THE SECRETARY OF STATE
IF Jefferson was strong with the people when he came so near being elected President in 1796, he was stronger in 1800, when four years of Federal rule had filled them with disgust and fear.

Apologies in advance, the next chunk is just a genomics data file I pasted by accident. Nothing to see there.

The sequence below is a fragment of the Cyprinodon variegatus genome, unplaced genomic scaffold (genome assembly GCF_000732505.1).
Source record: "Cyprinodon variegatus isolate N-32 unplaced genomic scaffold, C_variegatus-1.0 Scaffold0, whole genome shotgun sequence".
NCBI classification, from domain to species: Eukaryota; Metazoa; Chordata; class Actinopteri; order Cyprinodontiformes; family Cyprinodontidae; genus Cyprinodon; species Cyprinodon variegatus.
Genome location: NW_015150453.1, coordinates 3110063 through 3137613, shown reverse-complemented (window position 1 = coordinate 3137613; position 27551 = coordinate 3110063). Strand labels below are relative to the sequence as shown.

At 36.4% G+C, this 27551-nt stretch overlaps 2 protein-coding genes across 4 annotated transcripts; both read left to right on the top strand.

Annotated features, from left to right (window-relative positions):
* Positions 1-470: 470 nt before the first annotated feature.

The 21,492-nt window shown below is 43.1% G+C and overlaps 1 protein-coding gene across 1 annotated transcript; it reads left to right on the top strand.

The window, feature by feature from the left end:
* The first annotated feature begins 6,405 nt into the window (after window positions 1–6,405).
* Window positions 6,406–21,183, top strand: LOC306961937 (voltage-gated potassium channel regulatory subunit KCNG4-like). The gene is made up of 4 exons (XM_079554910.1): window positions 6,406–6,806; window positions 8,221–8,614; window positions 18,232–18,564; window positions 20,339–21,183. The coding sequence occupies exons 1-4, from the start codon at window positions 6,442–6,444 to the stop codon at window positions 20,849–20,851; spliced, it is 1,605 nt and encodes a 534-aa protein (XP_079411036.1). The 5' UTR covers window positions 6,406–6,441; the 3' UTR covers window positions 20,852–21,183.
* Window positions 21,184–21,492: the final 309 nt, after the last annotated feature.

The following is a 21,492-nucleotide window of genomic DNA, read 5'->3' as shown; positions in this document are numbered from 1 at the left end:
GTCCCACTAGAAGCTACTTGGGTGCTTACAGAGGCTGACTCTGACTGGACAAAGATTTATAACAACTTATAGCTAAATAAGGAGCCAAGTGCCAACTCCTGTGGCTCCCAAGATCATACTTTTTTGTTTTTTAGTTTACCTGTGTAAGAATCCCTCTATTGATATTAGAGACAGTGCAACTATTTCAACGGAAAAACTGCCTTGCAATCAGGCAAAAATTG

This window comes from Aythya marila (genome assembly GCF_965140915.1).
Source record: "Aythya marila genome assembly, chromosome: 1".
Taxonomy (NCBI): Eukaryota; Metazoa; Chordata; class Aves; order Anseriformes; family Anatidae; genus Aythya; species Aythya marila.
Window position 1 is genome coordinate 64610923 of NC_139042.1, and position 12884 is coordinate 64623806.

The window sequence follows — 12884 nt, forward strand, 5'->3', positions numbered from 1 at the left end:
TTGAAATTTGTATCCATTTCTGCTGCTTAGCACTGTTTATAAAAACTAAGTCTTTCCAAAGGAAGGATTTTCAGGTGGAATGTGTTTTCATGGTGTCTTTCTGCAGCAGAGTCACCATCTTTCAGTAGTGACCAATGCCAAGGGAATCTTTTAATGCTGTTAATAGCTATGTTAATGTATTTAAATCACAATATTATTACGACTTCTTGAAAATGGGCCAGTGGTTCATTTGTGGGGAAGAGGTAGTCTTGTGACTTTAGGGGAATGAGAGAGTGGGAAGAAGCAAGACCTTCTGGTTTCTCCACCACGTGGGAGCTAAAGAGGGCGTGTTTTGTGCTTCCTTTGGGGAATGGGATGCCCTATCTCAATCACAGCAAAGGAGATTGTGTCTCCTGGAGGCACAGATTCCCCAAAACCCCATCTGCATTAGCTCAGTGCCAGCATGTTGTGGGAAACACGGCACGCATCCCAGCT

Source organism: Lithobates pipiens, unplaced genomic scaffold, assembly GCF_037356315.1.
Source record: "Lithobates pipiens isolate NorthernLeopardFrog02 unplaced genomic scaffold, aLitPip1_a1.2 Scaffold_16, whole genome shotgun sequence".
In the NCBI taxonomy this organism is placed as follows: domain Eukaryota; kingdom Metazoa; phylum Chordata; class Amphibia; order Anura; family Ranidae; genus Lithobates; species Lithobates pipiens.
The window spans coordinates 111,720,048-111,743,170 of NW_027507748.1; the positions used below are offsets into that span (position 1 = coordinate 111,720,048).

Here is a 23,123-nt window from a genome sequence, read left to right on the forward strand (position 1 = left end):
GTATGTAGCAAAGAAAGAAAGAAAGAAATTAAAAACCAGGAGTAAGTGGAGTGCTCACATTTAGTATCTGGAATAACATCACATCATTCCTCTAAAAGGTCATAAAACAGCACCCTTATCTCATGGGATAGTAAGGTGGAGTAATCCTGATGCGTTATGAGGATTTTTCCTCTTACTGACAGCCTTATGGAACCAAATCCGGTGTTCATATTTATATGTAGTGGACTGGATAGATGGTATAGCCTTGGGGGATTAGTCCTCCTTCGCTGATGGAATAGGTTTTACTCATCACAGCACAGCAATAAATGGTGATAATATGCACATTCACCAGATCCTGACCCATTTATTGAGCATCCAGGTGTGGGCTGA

That the Republicans should be successful in obtaining the Government was Madison's ardent wish. He did not, therefore, object to trials under the Sedition law, for he knew that its vigourous enforcement would strengthen his party. Prudence on the part of the Republicans co"perating with the recklessness of the Federalists would drive the latter from power. When it became evident that the selection of the President would devolve upon the House of Representatives he was alarmed lest Burr might be smuggled in, but he did not believe that Adams would lend himself to so contemptible a scheme. The possibility of the House making no choice, thus involving an interregnum in the office of President, was seriously considered, and he concluded that if it occurred the best course would be for the two candidates having a majority of the votes to call Congress together by joint proclamation. While the election was still pending Jefferson urged him to come to Washington, but he thought it would be impolitic to appear on the scene until the question of the Presidency was settled; and furthermore his father died February 27, 1801, and he was detained at home by private affairs. He had agreed before the election to accept the chief post in Jefferson's cabinet, and when it became known that Jefferson had been elected it was known at the same time who was to be the Secretary of State.